Storage is also comparatively lacking in the Polestar, with a bottle holder and small bin in the door, a single bottle holder in the centre console, with a second one available under the armrest. There’s no flat floor or pass through under the centre stack, with small bays suitable for wallets or sunglasses instead. There is also a small bay under the multimedia screen for your phone with two USB-C ports.

The back seat in the Polestar is better than expected when it comes to knee room (Image: Glen Sullivan). The back seat in the Polestar is better than expected when it comes to knee room (Image: Glen Sullivan).

The back seat is better than expected when it comes to knee room, although headroom is somewhat limited. This is the only car on this test with a huge raised transmission tunnel (for combustion vehicles on this platform) severely hampering room for passengers in the middle seat. There’s a bottle holder in the door, as well as two more in the drop-down armrest, and flimsy netted pockets on the backs of the front seats. Amenity-wise rear passengers can make use of dual adjustable air vents and two USB-C outlets.

Next is the Ioniq 5. It rides on a brand-new all-electric platform which the Hyundai Group dubs e-GMP, typified by a flat ‘skateboard’ battery housing, a long wheelbase, and a wide base. This grants the Ioniq 5 a flat floor and a big open interior.

The Ioniq's interior features pleasant soft materials (Image: Glen Sullivan). The Ioniq's interior features pleasant soft materials (Image: Glen Sullivan).

Its hatch-like shape also offers a tall roofline and massive windows for excellent visibility, and the interior has big chunky switchgear not shared with any other Hyundai product. The stalk gear selector is a bit weird, but it does free up space in the centre, where the Ioniq 5 features a sliding console and on the dash a shortcut touch panel for the climate controls.

The space feels enormous for front passengers with plenty of room for your arms and knees, with pleasant soft materials for elbows, too.

There are huge bottle holders and bins in the doors, two more in the moving centre console, and a huge space below the armrest which can even hold small bags and the like. The armrest itself has a small space inside, and the lower portion features two USB ports and a wireless phone charger. There is another USB port, small bay, and a 12-volt outlet under the controls at the front, but oddly no USB-C. The front USB port is also the only one which carries data, so you have to clutter up the otherwise tidy cabin with a cable running down there. The furthest edges of the multimedia screen can also be a bit of a reach for the driver.

There’s plenty of leg room, headroom and arm-room in the second row as well, with a bottle holder in the doors, and more in the drop-down armrest. Centre passengers are also seated in comfort, with a flat floor and an unobtrusive centre console. This area hosts a small bay with power outlets, as well as flimsy pockets on the backs of the front seats. The outboard rear seats are also heated.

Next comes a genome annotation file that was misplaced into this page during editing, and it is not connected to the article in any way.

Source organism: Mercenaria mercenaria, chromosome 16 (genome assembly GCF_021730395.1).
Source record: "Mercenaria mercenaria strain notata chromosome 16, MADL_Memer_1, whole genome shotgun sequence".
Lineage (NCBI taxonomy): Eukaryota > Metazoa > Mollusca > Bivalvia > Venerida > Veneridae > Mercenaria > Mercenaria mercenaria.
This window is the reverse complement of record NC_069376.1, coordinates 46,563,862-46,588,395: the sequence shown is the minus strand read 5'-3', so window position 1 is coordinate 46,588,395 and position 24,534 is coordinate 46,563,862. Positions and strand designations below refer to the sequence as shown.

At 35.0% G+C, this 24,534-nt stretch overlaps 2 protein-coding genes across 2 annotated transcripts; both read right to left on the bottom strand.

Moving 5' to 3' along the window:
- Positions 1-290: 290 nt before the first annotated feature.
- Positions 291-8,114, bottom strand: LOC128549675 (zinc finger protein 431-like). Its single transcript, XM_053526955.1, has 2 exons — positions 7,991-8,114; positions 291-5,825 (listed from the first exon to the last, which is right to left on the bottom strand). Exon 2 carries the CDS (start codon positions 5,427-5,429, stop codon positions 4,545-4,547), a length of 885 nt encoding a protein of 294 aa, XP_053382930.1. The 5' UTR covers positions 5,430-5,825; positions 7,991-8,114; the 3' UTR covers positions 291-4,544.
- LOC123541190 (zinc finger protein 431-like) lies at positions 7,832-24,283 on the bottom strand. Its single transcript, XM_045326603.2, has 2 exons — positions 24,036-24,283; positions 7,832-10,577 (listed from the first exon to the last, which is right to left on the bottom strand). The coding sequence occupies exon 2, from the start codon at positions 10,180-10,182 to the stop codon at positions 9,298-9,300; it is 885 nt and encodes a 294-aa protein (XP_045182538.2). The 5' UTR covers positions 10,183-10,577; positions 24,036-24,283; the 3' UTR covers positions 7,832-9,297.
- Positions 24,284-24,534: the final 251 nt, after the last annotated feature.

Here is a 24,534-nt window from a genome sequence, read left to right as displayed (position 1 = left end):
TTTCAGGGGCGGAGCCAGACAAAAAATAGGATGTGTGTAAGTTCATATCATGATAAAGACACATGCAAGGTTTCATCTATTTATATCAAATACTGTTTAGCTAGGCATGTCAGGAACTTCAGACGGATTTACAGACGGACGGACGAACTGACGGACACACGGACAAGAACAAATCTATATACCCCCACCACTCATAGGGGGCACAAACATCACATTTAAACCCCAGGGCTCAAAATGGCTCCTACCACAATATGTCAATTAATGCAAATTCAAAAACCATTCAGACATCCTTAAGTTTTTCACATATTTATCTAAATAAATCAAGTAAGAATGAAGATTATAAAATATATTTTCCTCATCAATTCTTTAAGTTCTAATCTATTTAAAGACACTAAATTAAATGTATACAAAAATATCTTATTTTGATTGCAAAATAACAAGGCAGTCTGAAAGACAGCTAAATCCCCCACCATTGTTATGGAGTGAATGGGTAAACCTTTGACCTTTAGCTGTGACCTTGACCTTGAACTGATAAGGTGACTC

Finally, rear passengers get adjustable air vents in the B pillars, and the second-row slides on rails, allowing you to reduce rear seat space and maximise boot volume.

While the EV6 rides on the same platform as the Ioniq 5, it is surprisingly different on the inside. The seating position is notably high, and the roofline comparatively feels lower than its Ioniq 5 relation, leading to a feeling of less space up front.

While the EV6 rides on the same platform as the Ioniq 5, it is surprisingly different on the inside (Image: Glen Sullivan). While the EV6 rides on the same platform as the Ioniq 5, it is surprisingly different on the inside (Image: Glen Sullivan).

This isn’t helped by the abundance of dark trims, or the large fixed centre console. Unlike the Ioniq 5, the Kia’s primary controls are all housed here, from the gear selector to the heated seat buttons, and it swaps away the open design for a large armrest box and large cutaway below.

The GT-Line seats are clad in a suede which is not as comfortable as the leather material which appears in the Ioniq 5, and there are a lot more basic hard plastic trims in the doors. Visibility out the front and rear is more limited thanks to this car’s design.

Storage is decent from that centre console though, and there are practical bottle holders with bins in the doors, two more in the centre console, and a wireless phone charging bay atop. Unlike the Ioniq 5, the EV6 offers the choice of USB-C or USB-A connectivity.

A clever touch, the EV6 gets two dials which can be switched to either control the climate or multimedia functions in a pinch.

The back seat follows the same theme, with leagues of legroom, but less arm and headroom than in the Ioniq 5. There are hard plastic trims in the doors, but in terms of storage, the Kia gets another holder in the door and two more in the drop-down armrest. Again, air vents appear in the B pillars, and the EV6 offers a full-size household power outlet and two more USB outlets for rear passengers. The rear seat can be adjusted in the same way it can for the Ioniq 5 to prioritise rear row space or boot capacity.

Finally, the BMW iX feels enormous in the cabin, as it should given its size. It’s more than just dimensions though, with the Bimmer offering a flat floor, tall roof and massive thrones for seats which pour over around the edges, because the crystal-style controls have moved onto the door frame.

The BMW iX feels enormous in the cabin (Image: Glen Sullivan). The BMW iX feels enormous in the cabin (Image: Glen Sullivan).